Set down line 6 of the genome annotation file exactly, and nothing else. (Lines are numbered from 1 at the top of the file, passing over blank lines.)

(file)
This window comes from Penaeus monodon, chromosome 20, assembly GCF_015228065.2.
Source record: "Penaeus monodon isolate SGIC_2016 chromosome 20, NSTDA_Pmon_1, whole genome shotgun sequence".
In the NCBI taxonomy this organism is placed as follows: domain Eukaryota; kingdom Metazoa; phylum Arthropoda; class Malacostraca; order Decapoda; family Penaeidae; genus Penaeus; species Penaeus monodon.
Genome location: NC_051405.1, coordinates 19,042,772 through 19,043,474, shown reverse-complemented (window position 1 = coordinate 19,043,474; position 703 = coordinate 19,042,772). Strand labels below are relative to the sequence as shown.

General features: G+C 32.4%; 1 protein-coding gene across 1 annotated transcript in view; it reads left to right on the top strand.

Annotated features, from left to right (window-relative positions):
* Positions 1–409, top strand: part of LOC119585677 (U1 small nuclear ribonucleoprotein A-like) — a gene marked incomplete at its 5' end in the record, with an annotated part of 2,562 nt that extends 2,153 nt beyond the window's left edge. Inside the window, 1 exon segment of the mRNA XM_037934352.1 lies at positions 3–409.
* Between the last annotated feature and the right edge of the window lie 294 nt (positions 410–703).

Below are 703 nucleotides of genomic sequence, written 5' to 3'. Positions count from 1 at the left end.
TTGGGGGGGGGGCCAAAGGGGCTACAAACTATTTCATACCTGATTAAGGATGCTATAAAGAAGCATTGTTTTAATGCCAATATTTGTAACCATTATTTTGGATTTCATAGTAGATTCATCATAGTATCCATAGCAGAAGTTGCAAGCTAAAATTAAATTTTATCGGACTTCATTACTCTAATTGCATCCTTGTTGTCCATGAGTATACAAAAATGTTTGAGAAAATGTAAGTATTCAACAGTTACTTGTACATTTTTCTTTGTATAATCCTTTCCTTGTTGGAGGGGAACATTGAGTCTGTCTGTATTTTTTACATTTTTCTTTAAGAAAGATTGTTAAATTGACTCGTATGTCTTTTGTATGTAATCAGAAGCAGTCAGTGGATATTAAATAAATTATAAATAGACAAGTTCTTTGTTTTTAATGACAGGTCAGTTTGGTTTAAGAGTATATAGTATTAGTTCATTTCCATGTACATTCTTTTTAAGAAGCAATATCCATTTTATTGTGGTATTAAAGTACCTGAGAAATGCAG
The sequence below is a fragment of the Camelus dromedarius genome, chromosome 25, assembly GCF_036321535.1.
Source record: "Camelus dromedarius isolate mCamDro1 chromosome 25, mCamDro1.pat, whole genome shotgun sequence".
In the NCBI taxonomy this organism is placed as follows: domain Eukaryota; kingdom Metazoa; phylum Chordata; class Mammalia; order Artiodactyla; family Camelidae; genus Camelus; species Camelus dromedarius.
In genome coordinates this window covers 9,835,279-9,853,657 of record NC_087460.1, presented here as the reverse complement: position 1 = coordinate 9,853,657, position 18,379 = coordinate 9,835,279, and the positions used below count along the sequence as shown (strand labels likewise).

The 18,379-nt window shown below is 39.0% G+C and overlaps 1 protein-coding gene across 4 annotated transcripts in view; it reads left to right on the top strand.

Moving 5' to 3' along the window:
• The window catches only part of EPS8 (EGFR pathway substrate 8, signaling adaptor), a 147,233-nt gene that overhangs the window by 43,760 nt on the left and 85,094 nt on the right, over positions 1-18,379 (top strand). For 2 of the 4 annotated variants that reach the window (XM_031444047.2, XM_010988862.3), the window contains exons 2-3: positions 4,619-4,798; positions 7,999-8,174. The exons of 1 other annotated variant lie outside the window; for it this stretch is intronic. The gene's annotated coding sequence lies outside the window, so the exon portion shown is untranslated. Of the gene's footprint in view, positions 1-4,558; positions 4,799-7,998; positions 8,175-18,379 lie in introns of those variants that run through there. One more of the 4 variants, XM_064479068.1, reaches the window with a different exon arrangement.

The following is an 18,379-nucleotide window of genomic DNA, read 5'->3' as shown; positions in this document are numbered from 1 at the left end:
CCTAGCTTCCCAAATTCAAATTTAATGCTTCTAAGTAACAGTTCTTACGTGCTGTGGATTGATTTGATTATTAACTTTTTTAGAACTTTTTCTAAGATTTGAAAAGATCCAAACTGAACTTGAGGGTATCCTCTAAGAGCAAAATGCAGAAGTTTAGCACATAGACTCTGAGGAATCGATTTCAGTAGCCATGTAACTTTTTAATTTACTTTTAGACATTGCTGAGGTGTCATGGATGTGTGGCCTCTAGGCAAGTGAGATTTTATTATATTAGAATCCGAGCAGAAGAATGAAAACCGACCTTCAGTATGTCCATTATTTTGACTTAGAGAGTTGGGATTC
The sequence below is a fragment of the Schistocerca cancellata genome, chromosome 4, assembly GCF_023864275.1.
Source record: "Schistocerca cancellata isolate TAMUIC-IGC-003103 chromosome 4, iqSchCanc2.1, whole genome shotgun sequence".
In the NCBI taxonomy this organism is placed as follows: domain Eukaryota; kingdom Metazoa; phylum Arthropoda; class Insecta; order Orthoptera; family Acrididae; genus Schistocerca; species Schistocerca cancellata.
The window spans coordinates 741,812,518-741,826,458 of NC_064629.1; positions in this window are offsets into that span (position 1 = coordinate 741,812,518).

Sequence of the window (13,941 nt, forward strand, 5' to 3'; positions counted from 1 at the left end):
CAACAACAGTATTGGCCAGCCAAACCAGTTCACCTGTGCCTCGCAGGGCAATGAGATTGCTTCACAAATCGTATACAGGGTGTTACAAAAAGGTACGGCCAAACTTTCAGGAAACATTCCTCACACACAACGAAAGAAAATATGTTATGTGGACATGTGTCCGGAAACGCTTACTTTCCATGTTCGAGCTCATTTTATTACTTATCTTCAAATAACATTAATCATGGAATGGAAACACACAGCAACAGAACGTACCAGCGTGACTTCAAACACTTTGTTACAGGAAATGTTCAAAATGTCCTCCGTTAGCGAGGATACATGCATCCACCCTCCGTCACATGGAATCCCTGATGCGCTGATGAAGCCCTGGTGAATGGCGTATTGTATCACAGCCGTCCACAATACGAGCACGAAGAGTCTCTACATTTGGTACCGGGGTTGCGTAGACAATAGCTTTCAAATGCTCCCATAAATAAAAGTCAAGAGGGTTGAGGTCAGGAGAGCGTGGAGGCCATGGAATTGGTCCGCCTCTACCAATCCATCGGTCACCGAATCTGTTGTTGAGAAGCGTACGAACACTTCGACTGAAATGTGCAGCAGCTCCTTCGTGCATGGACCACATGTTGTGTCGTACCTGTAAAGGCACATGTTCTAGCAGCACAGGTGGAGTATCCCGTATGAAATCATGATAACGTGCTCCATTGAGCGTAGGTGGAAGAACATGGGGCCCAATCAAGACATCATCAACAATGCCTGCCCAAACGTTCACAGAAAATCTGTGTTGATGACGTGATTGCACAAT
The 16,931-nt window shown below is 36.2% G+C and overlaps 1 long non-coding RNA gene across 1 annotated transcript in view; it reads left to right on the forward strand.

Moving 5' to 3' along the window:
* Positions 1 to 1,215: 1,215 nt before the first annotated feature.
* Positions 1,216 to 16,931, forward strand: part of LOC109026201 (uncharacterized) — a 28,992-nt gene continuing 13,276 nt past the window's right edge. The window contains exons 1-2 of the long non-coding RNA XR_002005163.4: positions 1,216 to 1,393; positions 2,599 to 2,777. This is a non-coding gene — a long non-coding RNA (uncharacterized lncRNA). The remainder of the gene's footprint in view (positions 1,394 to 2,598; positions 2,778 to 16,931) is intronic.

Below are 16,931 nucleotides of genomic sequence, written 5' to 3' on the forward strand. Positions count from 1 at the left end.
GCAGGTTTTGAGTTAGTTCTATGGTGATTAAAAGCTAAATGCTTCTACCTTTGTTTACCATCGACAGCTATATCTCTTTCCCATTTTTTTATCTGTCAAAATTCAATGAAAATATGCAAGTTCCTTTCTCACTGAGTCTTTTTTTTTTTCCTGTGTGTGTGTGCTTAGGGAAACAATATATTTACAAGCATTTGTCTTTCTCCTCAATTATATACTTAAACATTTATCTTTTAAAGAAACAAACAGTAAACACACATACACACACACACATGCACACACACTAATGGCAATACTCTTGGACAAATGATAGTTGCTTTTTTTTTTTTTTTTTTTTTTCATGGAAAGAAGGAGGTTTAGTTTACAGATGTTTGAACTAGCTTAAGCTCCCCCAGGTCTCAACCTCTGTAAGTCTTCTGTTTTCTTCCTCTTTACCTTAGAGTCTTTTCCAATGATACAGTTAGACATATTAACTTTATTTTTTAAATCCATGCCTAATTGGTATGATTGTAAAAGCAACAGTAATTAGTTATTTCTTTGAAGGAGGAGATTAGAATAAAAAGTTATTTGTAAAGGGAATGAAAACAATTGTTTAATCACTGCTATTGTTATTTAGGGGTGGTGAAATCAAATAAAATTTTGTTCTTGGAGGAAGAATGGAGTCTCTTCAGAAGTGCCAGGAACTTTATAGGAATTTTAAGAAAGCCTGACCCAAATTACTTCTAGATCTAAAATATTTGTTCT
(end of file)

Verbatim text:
Annotated features, from left to right (window-relative positions):